Talk:Mozart effect

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January 20, 2005Articles for deletionKept

Source of more research studies[edit]

I started aggregating research studies related to music, cognitive neuroscience, and more if anyone wishes to include more research on my blog at http://wwww.wikyblog.com/CynthiaWunsch. I don't feel comfortable editing this page to include them but they are there with abstracts and citations if anyone thinks any are worth adding. —Preceding unsigned comment added by 71.96.70.37 (talk) 18:14, 18 May 2009 (UTC)


OK, I'm correcting the New York Times... on the basis of guesswork[edit]

For the record: The New York Times article I cite, "Georgia's Governor Seeks Musical Start for Babies," Kevin Sack, The New York Times, January 15, 1998 p. A12, quoting Zell Miller, actually quotes him as saying:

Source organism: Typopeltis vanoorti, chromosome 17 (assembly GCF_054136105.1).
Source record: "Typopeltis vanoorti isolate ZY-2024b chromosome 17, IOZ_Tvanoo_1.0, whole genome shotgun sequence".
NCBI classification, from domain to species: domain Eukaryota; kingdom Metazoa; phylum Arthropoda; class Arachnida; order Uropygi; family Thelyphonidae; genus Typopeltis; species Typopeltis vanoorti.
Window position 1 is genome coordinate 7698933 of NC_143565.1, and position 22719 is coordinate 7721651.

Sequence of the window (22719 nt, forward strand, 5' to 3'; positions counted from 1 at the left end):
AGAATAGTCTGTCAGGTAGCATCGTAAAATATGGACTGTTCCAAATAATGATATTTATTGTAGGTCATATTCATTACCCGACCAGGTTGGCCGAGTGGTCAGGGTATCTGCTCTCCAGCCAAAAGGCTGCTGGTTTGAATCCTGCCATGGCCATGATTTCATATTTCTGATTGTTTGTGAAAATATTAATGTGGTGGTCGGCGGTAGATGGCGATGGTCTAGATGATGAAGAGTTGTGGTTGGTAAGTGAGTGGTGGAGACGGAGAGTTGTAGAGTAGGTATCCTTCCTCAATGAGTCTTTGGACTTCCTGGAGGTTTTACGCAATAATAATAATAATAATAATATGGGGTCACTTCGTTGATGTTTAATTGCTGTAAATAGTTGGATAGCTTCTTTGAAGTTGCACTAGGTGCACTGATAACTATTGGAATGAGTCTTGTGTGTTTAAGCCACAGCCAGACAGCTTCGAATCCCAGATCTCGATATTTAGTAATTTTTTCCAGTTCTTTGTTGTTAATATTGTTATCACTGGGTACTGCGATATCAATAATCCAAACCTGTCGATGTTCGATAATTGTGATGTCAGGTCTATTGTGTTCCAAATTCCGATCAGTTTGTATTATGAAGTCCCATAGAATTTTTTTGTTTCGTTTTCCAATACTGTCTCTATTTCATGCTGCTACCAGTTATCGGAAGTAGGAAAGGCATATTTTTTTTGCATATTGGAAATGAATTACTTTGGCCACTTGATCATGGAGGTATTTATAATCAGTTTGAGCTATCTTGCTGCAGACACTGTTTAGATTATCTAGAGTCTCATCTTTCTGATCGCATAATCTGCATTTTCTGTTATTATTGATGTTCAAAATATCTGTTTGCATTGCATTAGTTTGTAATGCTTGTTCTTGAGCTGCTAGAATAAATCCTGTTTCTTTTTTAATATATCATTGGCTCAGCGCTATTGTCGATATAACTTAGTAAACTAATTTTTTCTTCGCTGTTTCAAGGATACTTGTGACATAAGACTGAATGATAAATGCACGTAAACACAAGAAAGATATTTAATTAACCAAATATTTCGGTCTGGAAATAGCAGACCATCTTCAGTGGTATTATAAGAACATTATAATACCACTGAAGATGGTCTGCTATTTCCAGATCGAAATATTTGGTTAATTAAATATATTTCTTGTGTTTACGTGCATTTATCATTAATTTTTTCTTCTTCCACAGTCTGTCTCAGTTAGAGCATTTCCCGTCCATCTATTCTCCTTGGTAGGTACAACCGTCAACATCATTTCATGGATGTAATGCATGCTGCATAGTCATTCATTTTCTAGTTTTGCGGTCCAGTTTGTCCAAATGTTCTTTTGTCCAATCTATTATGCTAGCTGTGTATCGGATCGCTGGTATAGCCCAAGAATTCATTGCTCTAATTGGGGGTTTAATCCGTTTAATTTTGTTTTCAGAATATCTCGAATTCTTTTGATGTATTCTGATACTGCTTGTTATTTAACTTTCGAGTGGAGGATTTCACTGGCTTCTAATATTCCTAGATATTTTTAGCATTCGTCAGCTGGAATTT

"No one questions that listening to music at a very early age affects the spatial, temporal reasoning that underlies math and engineering and even chess."

"Spatial, temporal reasoning" with a comma doesn't make sense. On the other hand, researchers and popularizers frequently use the term "spatial-temporal reasoning" or "spatio-temporal reasoning" in connection with the "Mozart effect." It is so plausible that Miller said "spatial-temporal" and that it was mis-transcribed by ear as "spatial, temporal" that I'm going to make the correction. Or corruption, as the case may be.

Yeah, I know... it's a recognized principle of textual analysis that the version of a text that doesn't make sense is much more likely to be the authentic one than the version that does. Dpbsmith (talk) 02:39, 10 Jan 2005 (UTC)

Explanation of handling of trademark issue[edit]